|J79 on display at the National Museum of the United States Air Force|
|National origin||United States|
|Manufacturer||General Electric Aircraft Engines|
|First run||20 May 1955 (first flight)|
F-4 Phantom II
|Number built||>17,000 |
|Unit cost||$624,727 (J79-GE-3, 1960)|
|Developed from||General Electric J73|
|Variants||General Electric CJ805|
|Developed into||General Electric CJ805-23|
The General Electric J79 is an axial-flow turbojet engine built for use in a variety of fighter and bomber aircraft. Produced by General Electric Aircraft Engines and under license by other companies worldwide, it was one of the first US-designed engines to outperform designs from the United Kingdom, which had previously led in the jet field.
A simplified civilian version, designated the CJ805, powered the Convair 880, while an aft-turbofan derivative, the CJ805-23, powered the Convair 990 airliners and a single Sud Aviation Caravelle intended as a prototype for the US market.
The first flight of the engine was on 20 May 1955 where the engine was placed in the bomb bay of a J47-powered B-45C (48-009). The J79 was lowered from the bomb bay and the four J47s were shut down leaving the B-45 flying on the single J79. The first flight after the 50-hr qualification test was on 8 December 1955, powering the second pre-production Douglas F4D Skyray, with the J79 in place of its original Westinghouse J40 engine as part of the General Electric development and qualification program. The YF-104 was the next airplane to fly with the J79 followed by a re-engined Grumman F11F Tiger in a Navy-sponsored program to gain experience with the engine before the first flight of the F4H (F-4).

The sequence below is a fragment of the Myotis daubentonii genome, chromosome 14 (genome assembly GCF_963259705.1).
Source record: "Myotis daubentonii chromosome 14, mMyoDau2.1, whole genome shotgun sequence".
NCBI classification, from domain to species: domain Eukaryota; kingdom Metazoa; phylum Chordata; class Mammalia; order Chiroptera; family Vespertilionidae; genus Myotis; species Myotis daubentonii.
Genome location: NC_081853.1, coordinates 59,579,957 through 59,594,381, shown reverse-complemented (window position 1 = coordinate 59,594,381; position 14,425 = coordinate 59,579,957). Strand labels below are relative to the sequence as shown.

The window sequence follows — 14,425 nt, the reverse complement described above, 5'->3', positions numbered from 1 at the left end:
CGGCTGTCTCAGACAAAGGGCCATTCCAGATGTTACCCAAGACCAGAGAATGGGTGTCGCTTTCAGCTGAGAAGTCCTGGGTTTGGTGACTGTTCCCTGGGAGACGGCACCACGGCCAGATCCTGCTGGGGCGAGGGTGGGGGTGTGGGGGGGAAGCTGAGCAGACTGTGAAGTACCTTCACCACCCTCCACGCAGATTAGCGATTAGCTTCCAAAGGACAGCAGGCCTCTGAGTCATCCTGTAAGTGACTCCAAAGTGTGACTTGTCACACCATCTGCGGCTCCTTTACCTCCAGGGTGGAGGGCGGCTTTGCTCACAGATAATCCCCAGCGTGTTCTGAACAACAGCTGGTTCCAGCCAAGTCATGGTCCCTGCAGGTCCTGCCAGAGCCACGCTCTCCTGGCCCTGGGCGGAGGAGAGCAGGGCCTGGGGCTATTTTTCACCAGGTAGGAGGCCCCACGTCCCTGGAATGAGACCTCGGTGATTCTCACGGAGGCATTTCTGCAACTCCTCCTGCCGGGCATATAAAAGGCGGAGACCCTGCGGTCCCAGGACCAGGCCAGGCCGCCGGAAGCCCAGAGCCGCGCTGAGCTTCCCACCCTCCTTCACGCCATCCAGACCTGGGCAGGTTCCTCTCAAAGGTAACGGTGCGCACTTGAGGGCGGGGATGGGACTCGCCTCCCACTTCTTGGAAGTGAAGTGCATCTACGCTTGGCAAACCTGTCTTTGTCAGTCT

The J79 was used on the F-104 Starfighter, B-58 Hustler, F-4 Phantom II, A-5 Vigilante, and the IAI Kfir. It enjoyed a production run of more than 30 years. Over 17,000 J79s were built in the United States, and under license in Belgium, Canada, Germany, Israel, Italy, and Japan. A downgraded version of the F-16 Fighting Falcon with a J79 was proposed as a low-cost fighter for export, and though a prototype aircraft was flown, it found no customers.
The J79 was replaced by the late 1960s in new fighter designs by afterburning turbofans such as the Pratt & Whitney TF30 used in the F-111 and F-14, and newer generation turbofans with the Pratt & Whitney F100 used in the F-15 Eagle which offer better cruise fuel efficiency by moving unburned air around the core of the engine.
For their part in designing the J79, Gerhard Neumann and Neil Burgess of General Electric Aircraft Engines were jointly awarded the Collier Trophy in 1958, also sharing the honor with Clarence Johnson (Lockheed F-104) and the U.S. Air Force (Flight Records).
The J79 is a single-spool turbojet with a 17-stage compressor with a novel arrangement of variable stator blades which allow the engine to develop pressure similar to a twin-spool engine at a much lower weight. Each blade is made largely of titanium which was not used for large aircraft structures until the 1960s, and each blade today costs several thousand dollars to replace.
In the F-104 and the F-4, the J79 makes a unique howling sound at certain throttle settings. The sound is thought to be due to airflow in the exhaust section of the engine being disturbed by the engine bypass flaps. This strange feature led to the NASA operated F-104B Starfighter, N819NA, being named Howling Howland.
The turboshaft counterpart to the J79 is the LM1500, used for land and marine applications. Many J79 derived engines have found uses as gas turbine power generators in remote locations, in applications such as the powering of pipelines.